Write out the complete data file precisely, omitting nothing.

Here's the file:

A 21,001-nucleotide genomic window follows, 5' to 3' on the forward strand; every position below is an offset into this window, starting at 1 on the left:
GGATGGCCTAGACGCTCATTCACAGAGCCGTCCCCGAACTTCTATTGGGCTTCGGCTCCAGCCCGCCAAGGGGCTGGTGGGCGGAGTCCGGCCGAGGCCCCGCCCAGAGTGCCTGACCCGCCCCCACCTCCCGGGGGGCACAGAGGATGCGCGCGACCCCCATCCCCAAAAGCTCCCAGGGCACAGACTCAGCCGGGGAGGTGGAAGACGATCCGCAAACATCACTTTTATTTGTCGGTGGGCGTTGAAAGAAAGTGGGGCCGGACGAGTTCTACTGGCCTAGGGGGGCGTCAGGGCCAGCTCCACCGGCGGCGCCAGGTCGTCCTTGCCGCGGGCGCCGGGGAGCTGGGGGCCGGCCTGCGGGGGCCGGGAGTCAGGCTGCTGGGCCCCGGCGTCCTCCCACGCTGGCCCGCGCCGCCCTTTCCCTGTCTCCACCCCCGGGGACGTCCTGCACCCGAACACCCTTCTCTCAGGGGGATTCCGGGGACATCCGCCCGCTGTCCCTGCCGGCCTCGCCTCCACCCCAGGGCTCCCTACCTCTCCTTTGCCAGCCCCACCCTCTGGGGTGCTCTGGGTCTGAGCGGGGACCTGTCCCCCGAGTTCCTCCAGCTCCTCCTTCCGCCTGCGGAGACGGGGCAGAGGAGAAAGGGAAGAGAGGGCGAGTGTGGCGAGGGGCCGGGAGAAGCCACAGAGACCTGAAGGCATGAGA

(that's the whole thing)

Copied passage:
A 21,001-nucleotide genomic window follows, 5' to 3' on the forward strand; every position below is an offset into this window, starting at 1 on the left:
GGATGGCCTAGACGCTCATTCACAGAGCCGTCCCCGAACTTCTATTGGGCTTCGGCTCCAGCCCGCCAAGGGGCTGGTGGGCGGAGTCCGGCCGAGGCCCCGCCCAGAGTGCCTGACCCGCCCCCACCTCCCGGGGGGCACAGAGGATGCGCGCGACCCCCATCCCCAAAAGCTCCCAGGGCACAGACTCAGCCGGGGAGGTGGAAGACGATCCGCAAACATCACTTTTATTTGTCGGTGGGCGTTGAAAGAAAGTGGGGCCGGACGAGTTCTACTGGCCTAGGGGGGCGTCAGGGCCAGCTCCACCGGCGGCGCCAGGTCGTCCTTGCCGCGGGCGCCGGGGAGCTGGGGGCCGGCCTGCGGGGGCCGGGAGTCAGGCTGCTGGGCCCCGGCGTCCTCCCACGCTGGCCCGCGCCGCCCTTTCCCTGTCTCCACCCCCGGGGACGTCCTGCACCCGAACACCCTTCTCTCAGGGGGATTCCGGGGACATCCGCCCGCTGTCCCTGCCGGCCTCGCCTCCACCCCAGGGCTCCCTACCTCTCCTTTGCCAGCCCCACCCTCTGGGGTGCTCTGGGTCTGAGCGGGGACCTGTCCCCCGAGTTCCTCCAGCTCCTCCTTCCGCCTGCGGAGACGGGGCAGAGGAGAAAGGGAAGAGAGGGCGAGTGTGGCGAGGGGCCGGGAGAAGCCACAGAGACCTGAAGGCATGAGA